1212. The forces of Christendom are on the march again. There is much to avenge. Twenty-five years ago, the Christian army lay slaughtered on the desolate plain of the Horns of Hattin. Mighty Saladin, ruler of the Moslem world, went on to capture Jerusalem, crush the Crusaders and push back the remnants of the Latin empire to a thin line of threatened coastal forts. The Holy Land seemed lost. But now the Pope has called for crusade. Many take the cross for pilgrimage and battle. Among them is Otto, a young noble heading for the Holy Land in search of his vanished Hospitaller Knight father, and Brother Luke, a mysterious Franciscan on a mission of his own. And then there are the children, tens of thousands of them, pledged to recapture Jerusalem and find the True Cross, the holiest of relics lost to the forces of Islam. But what begins as a religious quest will turn into a harrowing nightmare of hardship and danger. For dangers press in and the way ahead is perilous. Some will not survive. What they seek is Truth. What they find is Hell.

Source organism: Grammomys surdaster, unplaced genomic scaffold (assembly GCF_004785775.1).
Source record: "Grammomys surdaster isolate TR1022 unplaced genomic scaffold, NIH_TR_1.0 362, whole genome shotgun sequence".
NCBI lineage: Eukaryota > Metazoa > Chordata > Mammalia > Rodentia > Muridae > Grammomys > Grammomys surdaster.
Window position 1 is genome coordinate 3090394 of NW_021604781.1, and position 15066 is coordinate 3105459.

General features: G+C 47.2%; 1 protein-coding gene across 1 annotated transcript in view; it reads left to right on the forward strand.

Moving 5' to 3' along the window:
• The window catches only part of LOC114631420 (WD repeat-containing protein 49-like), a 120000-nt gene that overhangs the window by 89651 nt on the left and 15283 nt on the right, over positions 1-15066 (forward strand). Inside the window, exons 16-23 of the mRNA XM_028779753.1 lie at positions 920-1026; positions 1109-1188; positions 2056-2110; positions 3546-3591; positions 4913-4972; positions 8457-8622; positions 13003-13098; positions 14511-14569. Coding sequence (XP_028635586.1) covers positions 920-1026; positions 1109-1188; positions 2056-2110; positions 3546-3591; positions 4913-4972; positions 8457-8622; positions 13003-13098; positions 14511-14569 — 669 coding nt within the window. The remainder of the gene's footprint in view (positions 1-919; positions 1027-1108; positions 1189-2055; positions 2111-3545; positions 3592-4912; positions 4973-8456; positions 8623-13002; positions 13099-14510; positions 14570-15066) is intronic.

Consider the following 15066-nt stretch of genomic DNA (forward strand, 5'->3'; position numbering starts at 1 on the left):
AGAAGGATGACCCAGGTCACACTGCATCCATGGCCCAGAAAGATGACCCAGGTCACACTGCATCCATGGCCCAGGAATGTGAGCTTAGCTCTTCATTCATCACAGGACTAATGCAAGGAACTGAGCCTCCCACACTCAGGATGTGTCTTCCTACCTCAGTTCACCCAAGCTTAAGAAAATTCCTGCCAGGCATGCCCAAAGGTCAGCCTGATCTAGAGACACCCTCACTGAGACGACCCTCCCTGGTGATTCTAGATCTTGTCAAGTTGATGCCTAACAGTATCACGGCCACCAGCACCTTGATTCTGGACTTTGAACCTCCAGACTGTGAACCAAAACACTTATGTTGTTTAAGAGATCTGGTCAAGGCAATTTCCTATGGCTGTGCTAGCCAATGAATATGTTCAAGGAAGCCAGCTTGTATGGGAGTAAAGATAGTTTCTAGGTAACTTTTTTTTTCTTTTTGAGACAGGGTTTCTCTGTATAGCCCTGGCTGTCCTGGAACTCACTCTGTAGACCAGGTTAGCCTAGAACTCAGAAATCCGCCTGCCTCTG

Children venture forth on holy crusade in this exciting thriller wrapped in historical fiction's clothes. In 1212 C.E., a small group of German children embark on a journey for the Holy Land to find the lost remnants of the true cross. Joined by Otto, a lordling in search of his father, these young heroes survive privation, hostility, and a journey of thousands of miles. Meanwhile, the Crusader kingdom of Outremer is crumbling, beset by Saracens from without and a demon-worshipping betrayer within. It is up to the children to save the Crusaders from their own corruption. Unnecessary and graphic sex scenes (between adults) occasionally interrupt the tale, but contemporary dialogue and a broad vocabulary draw the reader into the narrative, and clipped scenes full of energy and action keep the story moving smoothly and swiftly.
Enjoyable all the way through. Unpredictable and moving. Can easily say is one of the best books I've ever read. James Jackson inspires with the epic tale of love, hate, and tragedy